The Marines face military court proceedings on various charges, from "alleged transporting and/or conspiring to transport undocumented immigrants" to larceny, perjury, distribution of drugs, and failure to obey an order. "They remain innocent until proven guilty," said spokeswoman Maj. Kendra Motz.
The recruiting commercials for the Army Reserve proclaim "one weekend each month," but the real-life Army Reserve might as well say "hold my beer."
That's because the weekend "recruiting hook" — as it's called in a leaked document compiled by Army personnel for the new chief of staff — reveal that it's, well, kinda bullshit.
When they're not activated or deployed, most reservists and guardsmen spend one weekend a month on duty and two weeks a year training, according to the Army recruiting website. But that claim doesn't seem to square with reality.
"The Army Reserve is cashing in on uncompensated sacrifices of its Soldiers on a scale that must be in the tens of millions of dollars, and that is a violation of trust, stewardship, and the Army Values," one Army Reserve lieutenant colonel, who also complained that his battalion commander "demanded" that he be available at all times, told members of an Army Transition Team earlier this year.
According to an internal Army document, soldiers feel that the service's overwhelming focus on readiness is wearing down the force, and leading some unit leaders to fudge the truth on their unit's readiness.
"Soldiers in all three Army Components assess themselves and their unit as less ready to perform their wartime mission, despite an increased focus on readiness," reads the document, which was put together by the Army Transition Team for new Chief of Staff Gen. James McConville and obtained by Task & Purpose. "The drive to attain the highest levels of readiness has led some unit leaders to inaccurately report readiness."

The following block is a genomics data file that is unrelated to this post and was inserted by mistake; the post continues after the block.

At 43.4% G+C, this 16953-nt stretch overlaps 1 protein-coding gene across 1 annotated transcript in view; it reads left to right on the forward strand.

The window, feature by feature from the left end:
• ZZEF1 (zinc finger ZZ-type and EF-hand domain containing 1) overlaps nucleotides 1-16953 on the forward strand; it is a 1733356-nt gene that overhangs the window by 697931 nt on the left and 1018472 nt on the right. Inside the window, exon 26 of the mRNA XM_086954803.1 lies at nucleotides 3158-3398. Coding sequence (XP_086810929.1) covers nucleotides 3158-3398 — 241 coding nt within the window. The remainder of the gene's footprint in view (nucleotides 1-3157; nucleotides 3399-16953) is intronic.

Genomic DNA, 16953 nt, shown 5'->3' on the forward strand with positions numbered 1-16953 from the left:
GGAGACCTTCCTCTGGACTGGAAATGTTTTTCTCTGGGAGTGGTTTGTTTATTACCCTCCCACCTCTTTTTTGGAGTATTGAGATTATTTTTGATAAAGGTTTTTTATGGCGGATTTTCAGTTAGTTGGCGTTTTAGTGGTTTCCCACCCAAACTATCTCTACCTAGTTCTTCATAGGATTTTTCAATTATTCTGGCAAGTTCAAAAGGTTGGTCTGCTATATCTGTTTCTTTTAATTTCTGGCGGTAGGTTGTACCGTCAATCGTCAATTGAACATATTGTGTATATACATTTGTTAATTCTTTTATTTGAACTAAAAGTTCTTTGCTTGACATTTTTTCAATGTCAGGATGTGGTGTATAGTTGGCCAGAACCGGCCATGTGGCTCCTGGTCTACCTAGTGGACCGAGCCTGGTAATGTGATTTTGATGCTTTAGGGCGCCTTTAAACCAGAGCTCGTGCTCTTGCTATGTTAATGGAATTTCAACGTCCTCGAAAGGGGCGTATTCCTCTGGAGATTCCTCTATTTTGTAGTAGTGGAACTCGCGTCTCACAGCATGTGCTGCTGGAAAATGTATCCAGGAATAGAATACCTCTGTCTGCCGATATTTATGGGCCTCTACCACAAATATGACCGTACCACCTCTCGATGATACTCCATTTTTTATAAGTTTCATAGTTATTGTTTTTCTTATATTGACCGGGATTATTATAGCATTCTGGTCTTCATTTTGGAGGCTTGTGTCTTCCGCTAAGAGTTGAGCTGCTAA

Lt. Gen. Eric J. Wesley, who served as the director of the transition team, said in the document's opening that though the surveys conducted are not scientific, the feedback "is honest and emblematic of the force as a whole taken from seven installations and over 400 respondents."
Those surveyed were asked to weigh in on four questions — one of which being what the Army isn't doing right. One of the themes that emerged from the answers is that "[r]eadiness demands are breaking the force."
The Army thinks China will surpass Russia by 2028. Here is how the service is planning to take them on.
If you've paid even the slightest bit of attention in the last few years, you know that the Pentagon has been zeroing in on the threat that China and Russia pose, and the future battles it anticipates.
The Army has followed suit, pushing to modernize its force to be ready for whatever comes its way. As part of its modernization, the Army adopted the Multi-Domain Operations (MDO) concept, which serves as the Army's main war-fighting doctrine and lays the groundwork for how the force will fight near-peer threats like Russia and China across land, air, sea, cyber, and space.
But in an internal document obtained by Task & Purpose, the Army Transition Team for the new Chief of Staff, Gen. James McConville, argues that China poses a more immediate threat than Russia, so the Army needs make the Asia-Pacific region its priority while deploying "minimal current conventional forces" in Europe to deter Russia.
In leaked documents, Army family reports waiting weeks to have gas line and roof leaks fixed in on-base housing
As the saying goes, you recruit the soldier, but you retain the family.
And according to internal documents obtained by Task & Purpose, the Army still has substantial work to do in addressing families' concerns.